I absolutely adore picking berries on a beautiful sunny day! I am fortunate to live in Oregon where wild berries grow abundantly. Raspberries have to be my favorite berry because they taste so wonderful and go well in many different dishes! Believe it or not, there’s a lot more to this juicy berry than just a delicious taste. Raspberries are one of the top fruit sources of fiber. We need to include a fair amount of fiber in our diets in order to keep our digestive system in optimal health. Fiber also helps us feel full which aids in keeping hunger cravings away. Raspberries have been shown to have anti-cancer properties, especially when it comes to cancers of the mouth, throat, and colon. They contain high levels of vitamin C and manganese, which helps ward off sickness and infections. Raspberries contain 50 percent more antioxidant power than strawberries. They are also full of vitamin B3, biotin, folate and iron.


– Raspberries are a good source of ellagic acid which helps to destroy free radicals responsible for causing harm to our bodies.

– According to ancient myths, raspberries were thought to originally be white until the nymph Ida pricked her finger while gathering babies for baby Jupiter.

Authentic Food of the Day: Lemons

Lemons are not only beautiful in color but they taste delicious! They can enhance sweet dishes and zest up even the most boring of meals. Did you know that an average lemon contains about three tablespoons of juice? All parts of the lemon contain antioxidants that help bust free radicals in our body. These antioxidants also help to keep our immune system strong. This zesty fruit has antifungal and antiseptic qualities which helps to kill germs in the body. This is one of the reasons lemons are traditionally used to soothe sore throats. Lemons are a good source of vitamin C, folate, potassium, and limonene (a chemical that has been shown to slow the growth rate of cancer).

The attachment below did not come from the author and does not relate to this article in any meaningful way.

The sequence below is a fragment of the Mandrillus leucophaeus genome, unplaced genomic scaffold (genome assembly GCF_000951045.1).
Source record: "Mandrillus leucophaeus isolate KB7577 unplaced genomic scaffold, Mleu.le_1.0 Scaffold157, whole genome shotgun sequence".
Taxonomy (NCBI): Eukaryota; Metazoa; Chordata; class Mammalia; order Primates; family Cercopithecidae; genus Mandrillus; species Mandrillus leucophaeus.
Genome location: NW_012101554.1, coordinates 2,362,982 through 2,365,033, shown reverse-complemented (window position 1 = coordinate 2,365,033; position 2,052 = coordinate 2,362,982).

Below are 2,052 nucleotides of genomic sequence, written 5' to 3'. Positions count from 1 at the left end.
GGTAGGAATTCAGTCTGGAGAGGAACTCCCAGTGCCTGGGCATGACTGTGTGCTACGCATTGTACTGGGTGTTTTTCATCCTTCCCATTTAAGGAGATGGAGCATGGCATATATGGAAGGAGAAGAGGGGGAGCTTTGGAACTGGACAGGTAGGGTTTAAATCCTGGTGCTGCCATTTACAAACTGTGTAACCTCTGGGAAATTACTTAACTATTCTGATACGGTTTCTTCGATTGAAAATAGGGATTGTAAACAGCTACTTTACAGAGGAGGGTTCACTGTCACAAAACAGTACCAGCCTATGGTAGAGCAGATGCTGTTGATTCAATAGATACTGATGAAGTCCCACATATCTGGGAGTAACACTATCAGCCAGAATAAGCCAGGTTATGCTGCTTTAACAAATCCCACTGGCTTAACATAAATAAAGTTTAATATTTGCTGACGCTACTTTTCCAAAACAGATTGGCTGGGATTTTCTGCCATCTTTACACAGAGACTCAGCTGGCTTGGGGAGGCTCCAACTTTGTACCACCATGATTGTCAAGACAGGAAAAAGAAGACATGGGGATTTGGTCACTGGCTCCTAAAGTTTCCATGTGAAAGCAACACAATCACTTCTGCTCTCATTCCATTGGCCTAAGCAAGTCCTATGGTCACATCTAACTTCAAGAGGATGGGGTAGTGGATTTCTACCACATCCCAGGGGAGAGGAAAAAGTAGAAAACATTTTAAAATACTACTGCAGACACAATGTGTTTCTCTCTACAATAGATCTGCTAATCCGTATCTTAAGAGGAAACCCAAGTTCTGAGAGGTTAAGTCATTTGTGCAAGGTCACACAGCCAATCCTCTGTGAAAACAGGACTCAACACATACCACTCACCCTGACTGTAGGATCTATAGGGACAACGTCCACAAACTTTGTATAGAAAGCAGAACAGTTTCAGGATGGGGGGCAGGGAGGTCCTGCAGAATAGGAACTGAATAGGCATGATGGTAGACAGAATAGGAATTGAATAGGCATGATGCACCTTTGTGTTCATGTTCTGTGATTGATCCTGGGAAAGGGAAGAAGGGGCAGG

– The rutin content in lemons may help to strengthen veins and prevent fluid retention, especially in the legs.

– When it comes to picking out lemons, make sure that the lemons are heavy with smooth skin. Avoid old lemons with wrinkled skin, hard/soft patches, or those that are dull in color.

Authentic Food of the Day: Almonds

Almond lovers rejoice! Those tasty nuts not only make a fabulous snack but are considered a super-food full of nutrients. Almonds are loaded with vitamins B2, B6, biotin, calcium, and iron. They are also a good source of zinc and omega-9 fatty acids. Almonds have been shown to help lower cholesterol levels, promote a healthy heart, boost immunity, and improve wound healing. They are also one of the top source of vitamin E which aids in preventing cancer. If you are looking to improve your digestive health, almonds contain dietary fiber which is good for promoting smooth digestion.  If you buy your almonds in the bulk bins at the supermarket, check to make sure the store has a quick turnover of inventory to ensure you are getting the freshest nuts possible. Dry roasted almonds may be cooked at high temperatures that can damage their natural oils. It is important to read the label to be sure that no additional ingredients such as sugar, corn syrup, or preservatives have been added to the nuts.


– The almond that we think of as a nut is actually the seed of the fruit from an almond tree.

– The Romans considered almonds a sign of fertility, happiness, and romance.